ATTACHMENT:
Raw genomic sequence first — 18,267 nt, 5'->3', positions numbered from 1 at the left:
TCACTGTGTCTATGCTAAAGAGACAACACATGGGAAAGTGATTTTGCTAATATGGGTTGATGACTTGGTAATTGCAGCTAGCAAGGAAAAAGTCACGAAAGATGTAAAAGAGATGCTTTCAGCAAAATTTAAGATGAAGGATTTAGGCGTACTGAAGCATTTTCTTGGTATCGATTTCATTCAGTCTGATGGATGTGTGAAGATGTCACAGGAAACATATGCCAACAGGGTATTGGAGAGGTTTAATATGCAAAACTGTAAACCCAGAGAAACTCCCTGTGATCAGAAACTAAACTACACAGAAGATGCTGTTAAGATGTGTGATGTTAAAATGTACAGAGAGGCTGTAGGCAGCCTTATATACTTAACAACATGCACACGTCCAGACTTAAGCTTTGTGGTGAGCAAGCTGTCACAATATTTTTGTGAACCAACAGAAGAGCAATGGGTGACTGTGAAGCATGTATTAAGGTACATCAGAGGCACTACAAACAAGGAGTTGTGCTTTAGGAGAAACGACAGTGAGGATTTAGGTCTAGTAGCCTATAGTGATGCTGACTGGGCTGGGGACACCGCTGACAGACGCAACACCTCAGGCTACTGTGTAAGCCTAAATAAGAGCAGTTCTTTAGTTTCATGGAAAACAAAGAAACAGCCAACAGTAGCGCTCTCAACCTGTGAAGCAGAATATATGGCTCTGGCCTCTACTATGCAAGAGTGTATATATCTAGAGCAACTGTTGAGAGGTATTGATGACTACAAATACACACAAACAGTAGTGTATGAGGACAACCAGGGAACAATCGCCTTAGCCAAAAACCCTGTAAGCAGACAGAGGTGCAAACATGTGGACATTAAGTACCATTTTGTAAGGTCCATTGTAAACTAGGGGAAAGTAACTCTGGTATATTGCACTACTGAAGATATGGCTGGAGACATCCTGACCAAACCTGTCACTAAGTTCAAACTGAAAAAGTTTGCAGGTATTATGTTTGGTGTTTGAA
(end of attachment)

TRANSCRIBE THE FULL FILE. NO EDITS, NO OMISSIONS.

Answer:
Raw genomic sequence first — 18,267 nt, 5'->3', positions numbered from 1 at the left:
TCACTGTGTCTATGCTAAAGAGACAACACATGGGAAAGTGATTTTGCTAATATGGGTTGATGACTTGGTAATTGCAGCTAGCAAGGAAAAAGTCACGAAAGATGTAAAAGAGATGCTTTCAGCAAAATTTAAGATGAAGGATTTAGGCGTACTGAAGCATTTTCTTGGTATCGATTTCATTCAGTCTGATGGATGTGTGAAGATGTCACAGGAAACATATGCCAACAGGGTATTGGAGAGGTTTAATATGCAAAACTGTAAACCCAGAGAAACTCCCTGTGATCAGAAACTAAACTACACAGAAGATGCTGTTAAGATGTGTGATGTTAAAATGTACAGAGAGGCTGTAGGCAGCCTTATATACTTAACAACATGCACACGTCCAGACTTAAGCTTTGTGGTGAGCAAGCTGTCACAATATTTTTGTGAACCAACAGAAGAGCAATGGGTGACTGTGAAGCATGTATTAAGGTACATCAGAGGCACTACAAACAAGGAGTTGTGCTTTAGGAGAAACGACAGTGAGGATTTAGGTCTAGTAGCCTATAGTGATGCTGACTGGGCTGGGGACACCGCTGACAGACGCAACACCTCAGGCTACTGTGTAAGCCTAAATAAGAGCAGTTCTTTAGTTTCATGGAAAACAAAGAAACAGCCAACAGTAGCGCTCTCAACCTGTGAAGCAGAATATATGGCTCTGGCCTCTACTATGCAAGAGTGTATATATCTAGAGCAACTGTTGAGAGGTATTGATGACTACAAATACACACAAACAGTAGTGTATGAGGACAACCAGGGAACAATCGCCTTAGCCAAAAACCCTGTAAGCAGACAGAGGTGCAAACATGTGGACATTAAGTACCATTTTGTAAGGTCCATTGTAAACTAGGGGAAAGTAACTCTGGTATATTGCACTACTGAAGATATGGCTGGAGACATCCTGACCAAACCTGTCACTAAGTTCAAACTGAAAAAGTTTGCAGGTATTATGTTTGGTGTTTGAA